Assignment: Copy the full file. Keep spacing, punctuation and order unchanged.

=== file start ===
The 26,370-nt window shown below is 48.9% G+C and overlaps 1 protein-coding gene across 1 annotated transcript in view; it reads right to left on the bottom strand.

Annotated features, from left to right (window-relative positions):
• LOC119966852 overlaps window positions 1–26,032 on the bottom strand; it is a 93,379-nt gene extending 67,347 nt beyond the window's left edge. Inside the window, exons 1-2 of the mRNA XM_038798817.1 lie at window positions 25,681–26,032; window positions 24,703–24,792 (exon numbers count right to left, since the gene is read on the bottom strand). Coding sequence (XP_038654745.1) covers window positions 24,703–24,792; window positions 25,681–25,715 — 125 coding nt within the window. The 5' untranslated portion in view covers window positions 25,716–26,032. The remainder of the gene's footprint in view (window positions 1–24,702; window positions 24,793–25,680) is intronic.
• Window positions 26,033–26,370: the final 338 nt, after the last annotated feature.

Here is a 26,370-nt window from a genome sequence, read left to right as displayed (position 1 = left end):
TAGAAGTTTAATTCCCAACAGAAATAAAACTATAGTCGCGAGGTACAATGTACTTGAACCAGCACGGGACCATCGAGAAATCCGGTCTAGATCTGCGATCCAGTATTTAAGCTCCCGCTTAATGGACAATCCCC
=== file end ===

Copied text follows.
The 26,370-nt window shown below is 48.9% G+C and overlaps 1 protein-coding gene across 1 annotated transcript in view; it reads right to left on the bottom strand.

Annotated features, from left to right (window-relative positions):
• LOC119966852 overlaps window positions 1–26,032 on the bottom strand; it is a 93,379-nt gene extending 67,347 nt beyond the window's left edge. Inside the window, exons 1-2 of the mRNA XM_038798817.1 lie at window positions 25,681–26,032; window positions 24,703–24,792 (exon numbers count right to left, since the gene is read on the bottom strand). Coding sequence (XP_038654745.1) covers window positions 24,703–24,792; window positions 25,681–25,715 — 125 coding nt within the window. The 5' untranslated portion in view covers window positions 25,716–26,032. The remainder of the gene's footprint in view (window positions 1–24,702; window positions 24,793–25,680) is intronic.
• Window positions 26,033–26,370: the final 338 nt, after the last annotated feature.

Here is a 26,370-nt window from a genome sequence, read left to right as displayed (position 1 = left end):
TAGAAGTTTAATTCCCAACAGAAATAAAACTATAGTCGCGAGGTACAATGTACTTGAACCAGCACGGGACCATCGAGAAATCCGGTCTAGATCTGCGATCCAGTATTTAAGCTCCCGCTTAATGGACAATCCCC